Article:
Nov 30 2011
Leaders of the Florida Department of Environmental Protection, the South Florida Water Management District and the Florida Department of Agriculture and Consumer Services on November 29 marked the expansion of an innovative, cost-saving land management strategy with the signing of partnership agreements with eight Florida ranchers. Water managers are collaborating with landowners to achieve water storage, water quality and habitat improvement benefits north of Lake Okeechobee but at less cost than traditional government land acquisition programs.
DEP Secretary Herschel T. Vinyard Jr. and SFWMD Executive Director Melissa Meekermet with landowners at the Dixie Cattle Ranch in Okeechobee County to finalize the new agreements that will store 4,800-acre feet of water on private lands and improve water quality in Lake Okeechobee, the coastal estuaries and the Everglades. The ranchlands — totaling 9,500 acres across three counties — have become part of the SFWMD’s Dispersed Water Management Program to store water on public, private and tribal lands. The program is an important new tool that is helping to improve water quality, protect water resources and conserve Florida’s habitats. At the same time, using working ranchlands to achieve environmental benefits also helps sustain jobs, keeps land on local tax rolls and avoids burdening taxpayers with new debt to buy title to the land. The effort parallels the water resource goals of Florida’s successful land acquisition programs without the higher cost of buying and managing land.
“Getting the water right is central to every aspect of Florida life and its future,” said DEP Secretary Herschel T. Vinyard Jr.
“Collaborating with property owners to store excess water helps advance the conservation and natural resource protection goals of highly successful environmental protection programs, without the high cost of land acquisition, the burden of ongoing debt payments and leaving landowners to do what they do best — manage the land and support our economy.”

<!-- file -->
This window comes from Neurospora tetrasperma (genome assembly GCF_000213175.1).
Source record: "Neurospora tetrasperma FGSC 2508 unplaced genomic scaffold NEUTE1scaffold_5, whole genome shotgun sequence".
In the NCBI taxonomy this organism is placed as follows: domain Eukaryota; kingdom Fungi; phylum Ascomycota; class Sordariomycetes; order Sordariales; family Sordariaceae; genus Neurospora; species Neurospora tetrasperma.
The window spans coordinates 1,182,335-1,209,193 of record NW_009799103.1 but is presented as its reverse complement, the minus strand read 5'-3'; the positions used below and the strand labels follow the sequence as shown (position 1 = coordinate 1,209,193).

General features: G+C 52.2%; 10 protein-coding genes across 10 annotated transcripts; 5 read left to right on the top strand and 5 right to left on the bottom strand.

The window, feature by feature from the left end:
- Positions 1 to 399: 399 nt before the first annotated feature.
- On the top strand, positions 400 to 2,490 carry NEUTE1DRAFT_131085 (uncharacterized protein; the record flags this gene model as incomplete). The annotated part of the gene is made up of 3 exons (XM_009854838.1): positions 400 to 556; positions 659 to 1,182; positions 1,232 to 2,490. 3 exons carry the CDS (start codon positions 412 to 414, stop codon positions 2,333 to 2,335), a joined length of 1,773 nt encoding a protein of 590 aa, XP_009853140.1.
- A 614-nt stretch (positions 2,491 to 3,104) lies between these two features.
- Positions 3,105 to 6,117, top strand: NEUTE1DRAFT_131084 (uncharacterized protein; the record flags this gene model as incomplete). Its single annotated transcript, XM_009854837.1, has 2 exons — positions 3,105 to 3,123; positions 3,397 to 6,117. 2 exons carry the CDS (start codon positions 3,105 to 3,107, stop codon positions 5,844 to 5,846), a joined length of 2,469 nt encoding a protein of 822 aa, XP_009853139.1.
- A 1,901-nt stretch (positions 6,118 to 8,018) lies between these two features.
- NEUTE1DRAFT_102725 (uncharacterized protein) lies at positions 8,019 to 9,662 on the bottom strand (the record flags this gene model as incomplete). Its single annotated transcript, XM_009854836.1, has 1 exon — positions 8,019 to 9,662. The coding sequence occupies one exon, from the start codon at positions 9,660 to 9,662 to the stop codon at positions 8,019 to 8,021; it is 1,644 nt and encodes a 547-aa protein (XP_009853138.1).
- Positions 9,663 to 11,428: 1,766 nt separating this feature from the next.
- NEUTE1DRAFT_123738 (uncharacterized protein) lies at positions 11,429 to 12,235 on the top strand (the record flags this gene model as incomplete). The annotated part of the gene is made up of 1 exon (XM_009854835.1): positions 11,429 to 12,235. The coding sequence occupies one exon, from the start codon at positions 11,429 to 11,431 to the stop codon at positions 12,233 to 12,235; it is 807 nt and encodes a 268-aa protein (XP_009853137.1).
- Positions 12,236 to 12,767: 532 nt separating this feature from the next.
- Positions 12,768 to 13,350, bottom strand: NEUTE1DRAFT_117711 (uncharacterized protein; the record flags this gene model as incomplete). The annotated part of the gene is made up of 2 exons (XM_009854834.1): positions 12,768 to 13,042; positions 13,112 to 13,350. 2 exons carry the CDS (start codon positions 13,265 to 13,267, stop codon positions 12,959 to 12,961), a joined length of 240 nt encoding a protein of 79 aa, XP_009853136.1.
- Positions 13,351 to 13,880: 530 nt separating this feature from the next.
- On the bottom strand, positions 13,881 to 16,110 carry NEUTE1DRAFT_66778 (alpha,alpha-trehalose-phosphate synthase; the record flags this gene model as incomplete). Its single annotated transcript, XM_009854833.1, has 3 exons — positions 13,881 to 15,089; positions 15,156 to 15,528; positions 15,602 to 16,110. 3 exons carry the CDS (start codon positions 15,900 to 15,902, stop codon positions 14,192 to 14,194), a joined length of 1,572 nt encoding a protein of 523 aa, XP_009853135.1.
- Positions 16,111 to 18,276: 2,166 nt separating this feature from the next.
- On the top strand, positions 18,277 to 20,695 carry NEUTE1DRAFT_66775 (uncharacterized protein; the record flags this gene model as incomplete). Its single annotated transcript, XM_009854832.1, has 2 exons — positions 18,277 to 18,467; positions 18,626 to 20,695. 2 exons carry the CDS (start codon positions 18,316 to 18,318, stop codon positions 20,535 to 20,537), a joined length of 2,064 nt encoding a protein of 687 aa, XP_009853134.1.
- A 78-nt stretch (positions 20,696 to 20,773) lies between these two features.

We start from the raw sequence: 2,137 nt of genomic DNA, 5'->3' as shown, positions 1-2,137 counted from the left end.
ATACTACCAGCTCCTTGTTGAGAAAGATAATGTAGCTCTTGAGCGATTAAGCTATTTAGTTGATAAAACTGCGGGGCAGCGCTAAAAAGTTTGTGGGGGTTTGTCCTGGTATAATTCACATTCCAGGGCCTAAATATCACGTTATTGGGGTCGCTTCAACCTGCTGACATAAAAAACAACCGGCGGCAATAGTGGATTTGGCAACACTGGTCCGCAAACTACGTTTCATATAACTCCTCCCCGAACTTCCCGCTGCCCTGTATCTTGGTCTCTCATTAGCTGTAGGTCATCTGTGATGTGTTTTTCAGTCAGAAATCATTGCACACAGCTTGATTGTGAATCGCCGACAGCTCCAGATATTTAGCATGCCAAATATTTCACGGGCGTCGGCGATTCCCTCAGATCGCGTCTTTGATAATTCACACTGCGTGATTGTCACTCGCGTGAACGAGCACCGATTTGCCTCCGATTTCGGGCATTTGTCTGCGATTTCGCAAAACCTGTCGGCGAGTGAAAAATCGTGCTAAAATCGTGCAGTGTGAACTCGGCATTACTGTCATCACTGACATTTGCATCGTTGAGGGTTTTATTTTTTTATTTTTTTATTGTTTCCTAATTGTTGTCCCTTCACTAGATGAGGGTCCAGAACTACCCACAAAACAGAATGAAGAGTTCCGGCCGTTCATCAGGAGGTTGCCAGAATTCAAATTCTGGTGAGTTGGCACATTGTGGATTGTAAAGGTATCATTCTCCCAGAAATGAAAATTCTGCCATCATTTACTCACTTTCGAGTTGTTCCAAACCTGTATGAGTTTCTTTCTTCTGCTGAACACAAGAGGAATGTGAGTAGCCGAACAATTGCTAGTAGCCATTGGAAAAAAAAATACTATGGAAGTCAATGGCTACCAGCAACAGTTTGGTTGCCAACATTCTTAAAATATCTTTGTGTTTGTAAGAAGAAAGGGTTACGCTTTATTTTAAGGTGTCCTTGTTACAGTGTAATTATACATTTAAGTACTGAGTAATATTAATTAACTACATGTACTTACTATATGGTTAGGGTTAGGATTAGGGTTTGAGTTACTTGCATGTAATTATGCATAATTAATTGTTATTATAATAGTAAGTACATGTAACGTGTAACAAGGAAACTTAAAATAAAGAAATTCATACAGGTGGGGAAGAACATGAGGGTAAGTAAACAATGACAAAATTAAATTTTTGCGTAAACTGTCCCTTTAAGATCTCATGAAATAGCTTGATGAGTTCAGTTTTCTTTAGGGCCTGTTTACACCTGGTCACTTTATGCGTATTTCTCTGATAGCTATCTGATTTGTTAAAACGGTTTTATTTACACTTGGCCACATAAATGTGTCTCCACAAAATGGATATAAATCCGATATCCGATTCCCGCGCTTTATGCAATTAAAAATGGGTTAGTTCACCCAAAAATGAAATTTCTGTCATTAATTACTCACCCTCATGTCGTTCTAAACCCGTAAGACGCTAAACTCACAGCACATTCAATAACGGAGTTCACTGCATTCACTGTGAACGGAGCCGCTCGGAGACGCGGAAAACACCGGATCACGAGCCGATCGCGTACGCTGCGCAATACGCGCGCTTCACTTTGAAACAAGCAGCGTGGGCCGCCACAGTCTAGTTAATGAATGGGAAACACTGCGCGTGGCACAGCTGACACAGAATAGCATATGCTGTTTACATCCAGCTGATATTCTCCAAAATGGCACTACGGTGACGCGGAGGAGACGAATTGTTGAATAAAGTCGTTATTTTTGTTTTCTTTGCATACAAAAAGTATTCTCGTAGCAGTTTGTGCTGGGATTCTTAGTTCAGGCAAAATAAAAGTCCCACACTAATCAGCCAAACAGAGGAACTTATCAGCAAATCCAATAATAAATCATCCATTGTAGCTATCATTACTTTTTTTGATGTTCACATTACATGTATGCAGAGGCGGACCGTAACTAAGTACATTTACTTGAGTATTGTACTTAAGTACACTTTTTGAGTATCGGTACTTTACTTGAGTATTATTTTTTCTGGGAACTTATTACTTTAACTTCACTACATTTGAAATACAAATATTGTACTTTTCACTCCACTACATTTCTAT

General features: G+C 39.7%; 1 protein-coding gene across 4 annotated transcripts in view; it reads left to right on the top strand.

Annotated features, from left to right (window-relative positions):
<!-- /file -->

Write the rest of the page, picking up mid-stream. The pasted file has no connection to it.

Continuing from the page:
Since the start of its Dispersed Water Management Program in 2005, the District has collaborated with a coalition of agencies, environmental organizations, ranchers and researchers to utilize approximately 229,000 acres of land for water storage, water quality improvement and habitat enhancement. In addition to employing regional public projects, the program encourages property owners to retain water on their land rather than drain it and to accept and detain regional runoff.
“The future of water storage north of Lake Okeechobee relies on innovative partnerships and marks a milestone in our collective efforts to preserve both the Northern Everglades and our working landscapes for future generations,” said Florida Commissioner of Agriculture Adam Putnam. “This program is a progressive way of achieving our shared goals of environmental restoration and a healthy and sustainable agricultural economy.”
Based on data and experience gained from eight original pilot projects, the District in October doubled participation in the program with the approval of eight new contracts, spanning Okeechobee, Polk and Highlands counties. Together, projects on the newly enrolled lands will provide 4,800 acre-feet of regional storage and additional nutrient benefits. One of the pilot projects used to develop the Dispersed Water Management Program was shown in a single year to have removed 8.4 metric tons of phosphorus to improve water quality in the Lake Okeechobee Watershed. The District is investing $7million over 10 years for the latest contracts. A total of $46 million has been designated over the next five years to help further achieve program goals.